However Dr Gunter Kuhnle, a food nutrition scientist at the University of Reading, criticised the study for making a link to smoking. “While this study raises some interesting perspectives on links between protein intake and mortality… It is wrong, and potentially even dangerous, to compare the effects of smoking with the effect of meat and cheese,” he said. “The smoker thinks: ‘Why bother quitting smoking if my cheese and ham sandwich is just as bad for me?’”

And Professor Tim Key, of Cancer Research UK, said: “Further research is needed to establish whether there is any link between eating a high protein diet and an increased risk of middle aged people dying from cancer.”

Source: The Independent

heart disease women

While overall mortality from heart disease is declining, the number of younger women with heart disease is growing. A new study by the Canadian-led global INTERHEART group shows that nine factors account for 90% of the risk for a first myocardial infarction:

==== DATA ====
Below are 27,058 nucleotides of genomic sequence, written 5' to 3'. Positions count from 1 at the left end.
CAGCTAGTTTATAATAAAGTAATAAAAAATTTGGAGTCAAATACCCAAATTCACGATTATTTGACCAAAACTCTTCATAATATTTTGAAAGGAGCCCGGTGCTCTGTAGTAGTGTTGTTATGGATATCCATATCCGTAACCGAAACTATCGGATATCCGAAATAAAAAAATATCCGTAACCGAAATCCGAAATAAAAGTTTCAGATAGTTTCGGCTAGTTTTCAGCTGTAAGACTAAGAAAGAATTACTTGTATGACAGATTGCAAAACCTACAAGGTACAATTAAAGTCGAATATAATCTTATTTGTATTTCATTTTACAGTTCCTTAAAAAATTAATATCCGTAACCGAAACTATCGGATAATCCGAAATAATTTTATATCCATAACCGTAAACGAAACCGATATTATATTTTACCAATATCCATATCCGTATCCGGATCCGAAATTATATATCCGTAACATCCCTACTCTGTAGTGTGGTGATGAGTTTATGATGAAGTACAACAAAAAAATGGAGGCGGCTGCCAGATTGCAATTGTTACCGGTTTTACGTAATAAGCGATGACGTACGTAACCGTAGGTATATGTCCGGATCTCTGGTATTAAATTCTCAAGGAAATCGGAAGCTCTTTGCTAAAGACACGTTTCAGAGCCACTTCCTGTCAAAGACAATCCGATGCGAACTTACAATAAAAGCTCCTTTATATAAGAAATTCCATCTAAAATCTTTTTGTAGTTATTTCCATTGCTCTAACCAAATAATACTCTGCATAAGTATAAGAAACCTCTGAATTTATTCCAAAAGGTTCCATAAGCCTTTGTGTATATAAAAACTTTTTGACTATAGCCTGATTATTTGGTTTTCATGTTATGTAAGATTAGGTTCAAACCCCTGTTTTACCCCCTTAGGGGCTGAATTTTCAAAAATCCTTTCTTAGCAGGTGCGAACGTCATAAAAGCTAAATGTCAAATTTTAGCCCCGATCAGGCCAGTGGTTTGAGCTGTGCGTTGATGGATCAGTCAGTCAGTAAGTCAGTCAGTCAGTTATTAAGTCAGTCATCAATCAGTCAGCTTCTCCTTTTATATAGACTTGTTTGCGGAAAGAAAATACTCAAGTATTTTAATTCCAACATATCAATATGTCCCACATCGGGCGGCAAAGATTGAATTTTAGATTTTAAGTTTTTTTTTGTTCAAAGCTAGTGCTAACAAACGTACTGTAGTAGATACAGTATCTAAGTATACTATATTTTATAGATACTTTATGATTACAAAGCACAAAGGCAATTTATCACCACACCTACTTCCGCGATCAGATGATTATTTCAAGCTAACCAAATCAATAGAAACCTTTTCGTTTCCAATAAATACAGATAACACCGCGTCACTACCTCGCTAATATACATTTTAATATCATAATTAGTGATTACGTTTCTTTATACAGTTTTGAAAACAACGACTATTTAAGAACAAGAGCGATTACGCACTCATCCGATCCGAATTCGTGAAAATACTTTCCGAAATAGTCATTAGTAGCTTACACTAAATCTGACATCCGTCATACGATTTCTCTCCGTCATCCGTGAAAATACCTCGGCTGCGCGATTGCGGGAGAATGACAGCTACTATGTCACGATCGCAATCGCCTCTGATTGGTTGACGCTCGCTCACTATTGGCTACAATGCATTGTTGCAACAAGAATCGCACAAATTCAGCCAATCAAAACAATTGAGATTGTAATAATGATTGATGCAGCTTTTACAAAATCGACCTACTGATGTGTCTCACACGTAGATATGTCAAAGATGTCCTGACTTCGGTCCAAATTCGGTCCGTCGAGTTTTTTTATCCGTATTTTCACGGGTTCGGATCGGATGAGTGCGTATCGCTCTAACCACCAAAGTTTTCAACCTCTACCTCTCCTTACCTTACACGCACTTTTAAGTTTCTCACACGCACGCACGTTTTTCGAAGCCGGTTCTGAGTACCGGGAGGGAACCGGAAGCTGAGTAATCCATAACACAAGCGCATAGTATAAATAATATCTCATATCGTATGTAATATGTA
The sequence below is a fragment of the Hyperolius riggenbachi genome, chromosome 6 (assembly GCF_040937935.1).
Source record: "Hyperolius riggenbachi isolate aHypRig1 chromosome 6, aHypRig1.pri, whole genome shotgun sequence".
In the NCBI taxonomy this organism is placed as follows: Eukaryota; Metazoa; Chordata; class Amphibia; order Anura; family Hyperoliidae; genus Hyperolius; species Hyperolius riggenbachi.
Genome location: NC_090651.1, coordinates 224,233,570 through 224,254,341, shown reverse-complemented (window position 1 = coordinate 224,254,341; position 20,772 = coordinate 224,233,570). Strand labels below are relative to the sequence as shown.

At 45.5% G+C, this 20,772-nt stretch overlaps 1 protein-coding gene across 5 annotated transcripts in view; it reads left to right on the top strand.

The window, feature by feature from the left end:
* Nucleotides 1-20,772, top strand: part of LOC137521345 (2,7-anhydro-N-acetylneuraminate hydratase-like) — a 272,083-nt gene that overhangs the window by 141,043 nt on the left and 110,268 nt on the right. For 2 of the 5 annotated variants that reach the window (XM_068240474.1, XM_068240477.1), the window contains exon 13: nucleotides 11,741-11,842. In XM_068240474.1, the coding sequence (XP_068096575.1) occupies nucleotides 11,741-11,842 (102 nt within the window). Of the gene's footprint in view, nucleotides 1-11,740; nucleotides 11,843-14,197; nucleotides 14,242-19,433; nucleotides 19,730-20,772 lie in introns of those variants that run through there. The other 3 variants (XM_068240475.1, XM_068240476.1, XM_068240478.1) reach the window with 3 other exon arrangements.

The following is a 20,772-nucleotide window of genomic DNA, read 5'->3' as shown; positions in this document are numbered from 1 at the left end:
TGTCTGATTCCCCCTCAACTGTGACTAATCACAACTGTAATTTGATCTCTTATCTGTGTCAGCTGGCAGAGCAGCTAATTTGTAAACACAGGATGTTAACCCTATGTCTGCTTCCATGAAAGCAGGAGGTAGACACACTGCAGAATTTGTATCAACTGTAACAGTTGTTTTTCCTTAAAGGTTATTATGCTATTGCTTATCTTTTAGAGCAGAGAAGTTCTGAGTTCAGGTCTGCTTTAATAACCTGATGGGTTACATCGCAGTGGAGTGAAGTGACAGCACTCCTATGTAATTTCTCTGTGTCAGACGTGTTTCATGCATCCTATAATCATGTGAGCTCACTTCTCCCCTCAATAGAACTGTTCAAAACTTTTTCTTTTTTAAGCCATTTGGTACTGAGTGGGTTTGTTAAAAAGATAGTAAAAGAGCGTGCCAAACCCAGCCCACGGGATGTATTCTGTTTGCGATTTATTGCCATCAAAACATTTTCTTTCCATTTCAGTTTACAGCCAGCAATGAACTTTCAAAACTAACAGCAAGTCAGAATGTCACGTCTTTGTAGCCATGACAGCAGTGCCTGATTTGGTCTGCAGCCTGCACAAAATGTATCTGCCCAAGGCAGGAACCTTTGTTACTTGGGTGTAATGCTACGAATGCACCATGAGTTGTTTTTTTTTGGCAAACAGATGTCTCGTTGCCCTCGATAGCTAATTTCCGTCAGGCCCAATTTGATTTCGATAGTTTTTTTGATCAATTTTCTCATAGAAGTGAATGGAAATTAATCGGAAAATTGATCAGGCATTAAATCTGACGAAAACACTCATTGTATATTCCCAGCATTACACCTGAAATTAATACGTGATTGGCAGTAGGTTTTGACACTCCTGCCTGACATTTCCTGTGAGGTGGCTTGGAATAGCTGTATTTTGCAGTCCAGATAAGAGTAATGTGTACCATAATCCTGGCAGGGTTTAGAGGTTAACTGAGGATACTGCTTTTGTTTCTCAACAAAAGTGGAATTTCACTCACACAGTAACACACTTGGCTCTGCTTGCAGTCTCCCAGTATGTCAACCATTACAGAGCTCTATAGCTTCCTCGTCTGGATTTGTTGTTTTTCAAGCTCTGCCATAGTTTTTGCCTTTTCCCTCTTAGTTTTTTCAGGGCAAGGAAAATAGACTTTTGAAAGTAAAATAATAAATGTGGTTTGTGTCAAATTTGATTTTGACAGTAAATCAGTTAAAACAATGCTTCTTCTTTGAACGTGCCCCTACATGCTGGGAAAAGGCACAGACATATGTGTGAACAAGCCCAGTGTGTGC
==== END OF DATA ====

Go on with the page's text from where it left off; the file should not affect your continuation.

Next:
• Smoking
  • Lipids
  • Hypertension
  • Diabetes
  • Obesity
  • Diet
  • Physical Activity
  • Psychosocial Factors

Cardiovascular disease has been the leading killer of American women since 1908. Death rates from heart disease are increasing in women aged 35 to 54 years, most likely as a result of obesity. Cardiovascular disease causes one death per minute in the U.S.– that amounts to a staggering 421,918 deaths every year. More than 12 million women in the U.S. are suffering from Type II diabetes. Across the globe, heart disease is the leading cause of death in women in every major developed country and most emerging economies.

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The globe is facing a “tidal wave” of cancer, and restrictions on alcohol and sugar need to be considered, say World Health Organization scientists. It predicts the number of cancer cases will reach 24 million a year by 2035, but half could be prevented. The WHO said there was now a “real need” to focus on cancer prevention by tackling smoking, obesity and drinking.